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Intakes of fruits, vegetables and carbohydrate and the risk of CVD.
Public Health Nutr. 2009 Jan; 12(1):115-21.PH

Abstract

BACKGROUND

Low-carbohydrate diets could lead to reduced fruit and vegetable intake, which may be protective against CVD. The role of carbohydrate intake in modifying the association between fruits and vegetables and CVD has not been evaluated.

OBJECTIVE

To evaluate whether carbohydrate intake affects the association between fruits and vegetables and CVD.

DESIGN

We included participants from two large prospective studies, the Nurses' Health Study (NHS) and the Health Professionals' Follow-Up Study (HPFS). We followed 70 870 eligible NHS females for 16 years and 38 918 eligible HPFS males for 14 years. Diet was assessed from an FFQ updated every 4 years. Our primary outcome was ischaemic CVD (fatal and non-fatal myocardial infarction and ischaemic stroke). We used Cox proportional hazards models to evaluate the relationship between fruits and vegetables and ischaemic CVD within groups with low, moderate or high carbohydrate intake.

RESULTS

Fruit intake was strongly related with carbohydrate intake, but vegetables showed a very small correlation. Vegetable intake showed stronger associations with ischaemic CVD among the low carbohydrate group (multivariate risk ratio (RR) = 0.82 for an increment of 3 servings/d; 95 % CI 0.68, 0.99); green leafy vegetables and carotene-rich fruits and vegetables followed a similar pattern. Total fruit intake was associated with a lower risk of ischaemic CVD only among participants with moderate carbohydrate intake (RR = 0.81 comparing extreme quintiles; 95 % CI 0.70, 0.94).

CONCLUSIONS

Total vegetables, green leafy vegetables and carotene-rich fruits and vegetables showed stronger associations with ischaemic CVD among the low carbohydrate group. No consistent trends were observed for fruit intake.

Authors+Show Affiliations

Center for Clinical Research and Health Promotion, University of Puerto Rico, Medical Sciences Campus, School of Dentistry Office A-107, PO Box 365067, San Juan, Puerto Rico PR00936. kjoshipura@rcm.upr.eduNo affiliation info availableNo affiliation info availableNo affiliation info availableNo affiliation info availableNo affiliation info availableNo affiliation info availableNo affiliation info available

Pub Type(s)

Journal Article
Research Support, N.I.H., Extramural
Research Support, Non-U.S. Gov't

Language

eng

PubMed ID

18410704

Citation

Joshipura, Kaumudi J., et al. "Intakes of Fruits, Vegetables and Carbohydrate and the Risk of CVD." Public Health Nutrition, vol. 12, no. 1, 2009, pp. 115-21.
Joshipura KJ, Hung HC, Li TY, et al. Intakes of fruits, vegetables and carbohydrate and the risk of CVD. Public Health Nutr. 2009;12(1):115-21.
Joshipura, K. J., Hung, H. C., Li, T. Y., Hu, F. B., Rimm, E. B., Stampfer, M. J., Colditz, G., & Willett, W. C. (2009). Intakes of fruits, vegetables and carbohydrate and the risk of CVD. Public Health Nutrition, 12(1), 115-21. https://doi.org/10.1017/S1368980008002036
Joshipura KJ, et al. Intakes of Fruits, Vegetables and Carbohydrate and the Risk of CVD. Public Health Nutr. 2009;12(1):115-21. PubMed PMID: 18410704.
* Article titles in AMA citation format should be in sentence-case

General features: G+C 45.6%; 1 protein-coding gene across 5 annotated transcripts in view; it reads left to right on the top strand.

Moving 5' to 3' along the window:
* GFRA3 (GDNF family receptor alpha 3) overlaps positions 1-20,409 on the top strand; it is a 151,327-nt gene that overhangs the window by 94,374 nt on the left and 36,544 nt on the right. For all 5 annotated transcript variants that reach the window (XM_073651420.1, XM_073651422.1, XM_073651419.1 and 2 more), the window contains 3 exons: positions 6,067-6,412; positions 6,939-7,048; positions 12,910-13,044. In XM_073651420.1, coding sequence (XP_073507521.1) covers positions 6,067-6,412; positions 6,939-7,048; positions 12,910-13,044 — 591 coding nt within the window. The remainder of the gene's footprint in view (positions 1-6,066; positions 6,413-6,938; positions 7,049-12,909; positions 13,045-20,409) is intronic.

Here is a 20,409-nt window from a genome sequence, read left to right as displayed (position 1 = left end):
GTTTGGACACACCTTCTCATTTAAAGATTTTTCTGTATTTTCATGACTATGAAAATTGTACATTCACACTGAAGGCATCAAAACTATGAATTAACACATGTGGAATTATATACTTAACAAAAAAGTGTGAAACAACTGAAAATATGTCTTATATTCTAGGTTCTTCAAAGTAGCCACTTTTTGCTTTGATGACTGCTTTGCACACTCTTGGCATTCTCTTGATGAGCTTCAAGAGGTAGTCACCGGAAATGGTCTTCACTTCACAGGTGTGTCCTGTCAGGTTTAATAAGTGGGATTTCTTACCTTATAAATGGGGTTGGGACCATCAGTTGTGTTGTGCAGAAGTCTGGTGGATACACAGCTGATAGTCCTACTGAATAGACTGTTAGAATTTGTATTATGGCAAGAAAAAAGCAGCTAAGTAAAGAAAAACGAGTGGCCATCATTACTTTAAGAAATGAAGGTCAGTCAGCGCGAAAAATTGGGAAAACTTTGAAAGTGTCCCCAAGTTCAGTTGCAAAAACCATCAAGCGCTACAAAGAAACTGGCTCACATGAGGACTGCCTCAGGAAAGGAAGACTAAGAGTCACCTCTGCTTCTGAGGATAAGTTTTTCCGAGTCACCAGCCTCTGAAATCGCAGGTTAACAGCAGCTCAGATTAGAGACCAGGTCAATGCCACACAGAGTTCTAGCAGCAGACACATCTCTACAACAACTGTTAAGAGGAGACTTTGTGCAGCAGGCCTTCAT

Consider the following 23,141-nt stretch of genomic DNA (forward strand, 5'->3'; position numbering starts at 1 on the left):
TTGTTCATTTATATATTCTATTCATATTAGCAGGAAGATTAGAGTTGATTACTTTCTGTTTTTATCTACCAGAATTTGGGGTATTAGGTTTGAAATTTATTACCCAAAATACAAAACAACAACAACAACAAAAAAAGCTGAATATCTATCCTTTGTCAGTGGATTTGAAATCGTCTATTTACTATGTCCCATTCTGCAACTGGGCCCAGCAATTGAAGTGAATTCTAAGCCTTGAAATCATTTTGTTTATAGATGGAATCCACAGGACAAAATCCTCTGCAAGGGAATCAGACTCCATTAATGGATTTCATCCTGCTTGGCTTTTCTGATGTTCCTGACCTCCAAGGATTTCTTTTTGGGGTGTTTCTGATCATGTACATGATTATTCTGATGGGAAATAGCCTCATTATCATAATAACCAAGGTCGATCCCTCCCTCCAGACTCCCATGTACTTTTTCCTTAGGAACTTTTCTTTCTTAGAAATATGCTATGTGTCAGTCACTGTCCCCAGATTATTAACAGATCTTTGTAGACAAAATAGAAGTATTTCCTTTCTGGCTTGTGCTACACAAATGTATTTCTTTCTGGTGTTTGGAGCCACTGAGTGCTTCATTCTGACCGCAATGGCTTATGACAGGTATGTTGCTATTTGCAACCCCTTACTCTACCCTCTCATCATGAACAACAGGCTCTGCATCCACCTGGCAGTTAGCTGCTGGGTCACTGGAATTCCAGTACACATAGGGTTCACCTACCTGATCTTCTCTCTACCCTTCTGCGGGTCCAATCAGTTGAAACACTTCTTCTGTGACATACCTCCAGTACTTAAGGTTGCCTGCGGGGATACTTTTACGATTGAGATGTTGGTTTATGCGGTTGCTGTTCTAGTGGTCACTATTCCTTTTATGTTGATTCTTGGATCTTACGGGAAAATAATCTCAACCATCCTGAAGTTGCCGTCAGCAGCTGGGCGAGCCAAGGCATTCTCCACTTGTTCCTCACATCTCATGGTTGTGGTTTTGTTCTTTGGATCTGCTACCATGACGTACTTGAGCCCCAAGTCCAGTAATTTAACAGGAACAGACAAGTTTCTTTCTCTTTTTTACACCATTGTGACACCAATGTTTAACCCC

TY - JOUR T1 - Intakes of fruits, vegetables and carbohydrate and the risk of CVD. AU - Joshipura,Kaumudi J, AU - Hung,Hsin-Chia, AU - Li,Tricia Y, AU - Hu,Frank B, AU - Rimm,Eric B, AU - Stampfer,Meir J, AU - Colditz,Graham, AU - Willett,Walter C, Y1 - 2008/04/15/ PY - 2008/4/16/entrez PY - 2008/4/16/pubmed PY - 2009/2/14/medline SP - 115 EP - 21 JF - Public health nutrition JO - Public Health Nutr VL - 12 IS - 1 N2 - BACKGROUND: Low-carbohydrate diets could lead to reduced fruit and vegetable intake, which may be protective against CVD. The role of carbohydrate intake in modifying the association between fruits and vegetables and CVD has not been evaluated. OBJECTIVE: To evaluate whether carbohydrate intake affects the association between fruits and vegetables and CVD. DESIGN: We included participants from two large prospective studies, the Nurses' Health Study (NHS) and the Health Professionals' Follow-Up Study (HPFS). We followed 70 870 eligible NHS females for 16 years and 38 918 eligible HPFS males for 14 years. Diet was assessed from an FFQ updated every 4 years. Our primary outcome was ischaemic CVD (fatal and non-fatal myocardial infarction and ischaemic stroke). We used Cox proportional hazards models to evaluate the relationship between fruits and vegetables and ischaemic CVD within groups with low, moderate or high carbohydrate intake. RESULTS: Fruit intake was strongly related with carbohydrate intake, but vegetables showed a very small correlation. Vegetable intake showed stronger associations with ischaemic CVD among the low carbohydrate group (multivariate risk ratio (RR) = 0.82 for an increment of 3 servings/d; 95 % CI 0.68, 0.99); green leafy vegetables and carotene-rich fruits and vegetables followed a similar pattern. Total fruit intake was associated with a lower risk of ischaemic CVD only among participants with moderate carbohydrate intake (RR = 0.81 comparing extreme quintiles; 95 % CI 0.70, 0.94). CONCLUSIONS: Total vegetables, green leafy vegetables and carotene-rich fruits and vegetables showed stronger associations with ischaemic CVD among the low carbohydrate group. No consistent trends were observed for fruit intake. SN - 1368-9800 UR - https://www.unboundmedicine.com/medline/citation/18410704/Intakes_of_fruits_vegetables_and_carbohydrate_and_the_risk_of_CVD_ L2 - https://www.cambridge.org/core/product/identifier/S1368980008002036/type/journal_article DB - PRIME DP - Unbound Medicine ER -